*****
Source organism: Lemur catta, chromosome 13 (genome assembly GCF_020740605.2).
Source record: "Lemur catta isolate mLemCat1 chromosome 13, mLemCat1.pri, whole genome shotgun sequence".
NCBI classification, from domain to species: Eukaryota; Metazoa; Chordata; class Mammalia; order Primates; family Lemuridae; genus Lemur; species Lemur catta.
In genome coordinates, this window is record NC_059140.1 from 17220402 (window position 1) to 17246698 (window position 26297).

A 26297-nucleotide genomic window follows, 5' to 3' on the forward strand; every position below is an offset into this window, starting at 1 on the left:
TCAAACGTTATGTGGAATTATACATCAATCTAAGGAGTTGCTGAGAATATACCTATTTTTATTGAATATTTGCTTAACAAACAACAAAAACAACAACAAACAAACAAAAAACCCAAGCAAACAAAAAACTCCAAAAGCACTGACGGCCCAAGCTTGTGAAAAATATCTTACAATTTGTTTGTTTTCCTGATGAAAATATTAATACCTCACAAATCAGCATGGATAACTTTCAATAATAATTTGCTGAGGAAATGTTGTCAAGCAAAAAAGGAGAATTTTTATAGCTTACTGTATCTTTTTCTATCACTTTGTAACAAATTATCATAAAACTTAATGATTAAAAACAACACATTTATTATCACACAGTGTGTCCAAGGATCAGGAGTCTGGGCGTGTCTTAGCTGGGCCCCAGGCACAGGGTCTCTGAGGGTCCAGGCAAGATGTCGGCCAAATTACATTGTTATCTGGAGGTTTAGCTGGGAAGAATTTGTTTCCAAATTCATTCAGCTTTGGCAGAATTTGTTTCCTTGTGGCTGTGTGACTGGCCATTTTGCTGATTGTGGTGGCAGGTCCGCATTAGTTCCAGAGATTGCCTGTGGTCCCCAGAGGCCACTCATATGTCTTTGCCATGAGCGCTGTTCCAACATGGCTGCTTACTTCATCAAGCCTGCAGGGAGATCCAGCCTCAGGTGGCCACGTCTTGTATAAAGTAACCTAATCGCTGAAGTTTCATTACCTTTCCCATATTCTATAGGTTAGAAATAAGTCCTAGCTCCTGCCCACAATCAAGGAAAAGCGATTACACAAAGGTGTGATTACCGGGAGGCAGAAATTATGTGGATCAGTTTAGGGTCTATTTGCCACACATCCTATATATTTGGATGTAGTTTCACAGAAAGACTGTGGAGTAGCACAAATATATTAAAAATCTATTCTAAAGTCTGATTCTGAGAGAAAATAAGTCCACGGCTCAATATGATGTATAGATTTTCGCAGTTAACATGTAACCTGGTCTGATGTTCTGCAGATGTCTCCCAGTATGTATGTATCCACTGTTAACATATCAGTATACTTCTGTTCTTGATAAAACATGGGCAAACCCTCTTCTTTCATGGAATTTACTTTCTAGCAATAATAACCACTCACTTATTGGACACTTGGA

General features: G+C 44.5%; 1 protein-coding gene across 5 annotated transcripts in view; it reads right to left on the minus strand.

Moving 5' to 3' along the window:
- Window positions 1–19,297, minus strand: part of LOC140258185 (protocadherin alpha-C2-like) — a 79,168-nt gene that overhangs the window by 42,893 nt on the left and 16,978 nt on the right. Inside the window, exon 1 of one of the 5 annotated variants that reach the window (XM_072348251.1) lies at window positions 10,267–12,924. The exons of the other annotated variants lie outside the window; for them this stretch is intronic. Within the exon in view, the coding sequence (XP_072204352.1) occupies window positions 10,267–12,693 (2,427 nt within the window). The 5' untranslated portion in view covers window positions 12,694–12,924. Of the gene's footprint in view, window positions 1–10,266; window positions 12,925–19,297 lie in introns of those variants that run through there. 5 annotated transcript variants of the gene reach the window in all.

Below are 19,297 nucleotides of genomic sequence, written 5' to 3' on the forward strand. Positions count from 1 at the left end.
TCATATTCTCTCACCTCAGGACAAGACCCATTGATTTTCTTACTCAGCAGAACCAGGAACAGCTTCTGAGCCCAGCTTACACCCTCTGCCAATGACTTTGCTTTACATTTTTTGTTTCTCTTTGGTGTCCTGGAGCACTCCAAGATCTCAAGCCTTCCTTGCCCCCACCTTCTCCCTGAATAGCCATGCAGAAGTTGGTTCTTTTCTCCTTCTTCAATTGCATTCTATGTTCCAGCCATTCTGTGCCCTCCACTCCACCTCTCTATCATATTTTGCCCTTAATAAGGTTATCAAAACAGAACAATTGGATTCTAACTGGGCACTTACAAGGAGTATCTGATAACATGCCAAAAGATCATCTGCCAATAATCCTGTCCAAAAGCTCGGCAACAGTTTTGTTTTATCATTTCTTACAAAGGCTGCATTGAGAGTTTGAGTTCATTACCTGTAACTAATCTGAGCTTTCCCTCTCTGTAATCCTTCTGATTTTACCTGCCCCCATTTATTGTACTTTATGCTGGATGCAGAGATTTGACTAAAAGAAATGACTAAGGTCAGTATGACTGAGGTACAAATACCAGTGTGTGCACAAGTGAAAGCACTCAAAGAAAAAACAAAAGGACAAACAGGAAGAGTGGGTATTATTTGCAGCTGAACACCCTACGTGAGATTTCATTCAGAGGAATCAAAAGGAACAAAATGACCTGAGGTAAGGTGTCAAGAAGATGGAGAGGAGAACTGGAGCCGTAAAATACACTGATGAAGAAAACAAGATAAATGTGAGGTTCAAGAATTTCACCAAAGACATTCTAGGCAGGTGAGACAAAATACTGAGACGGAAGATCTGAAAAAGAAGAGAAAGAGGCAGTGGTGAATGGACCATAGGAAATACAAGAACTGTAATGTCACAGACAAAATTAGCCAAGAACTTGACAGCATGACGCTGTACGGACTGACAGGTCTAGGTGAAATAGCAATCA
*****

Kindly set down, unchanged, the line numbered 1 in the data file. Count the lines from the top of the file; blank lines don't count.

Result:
Source organism: Lemur catta, chromosome 13 (genome assembly GCF_020740605.2).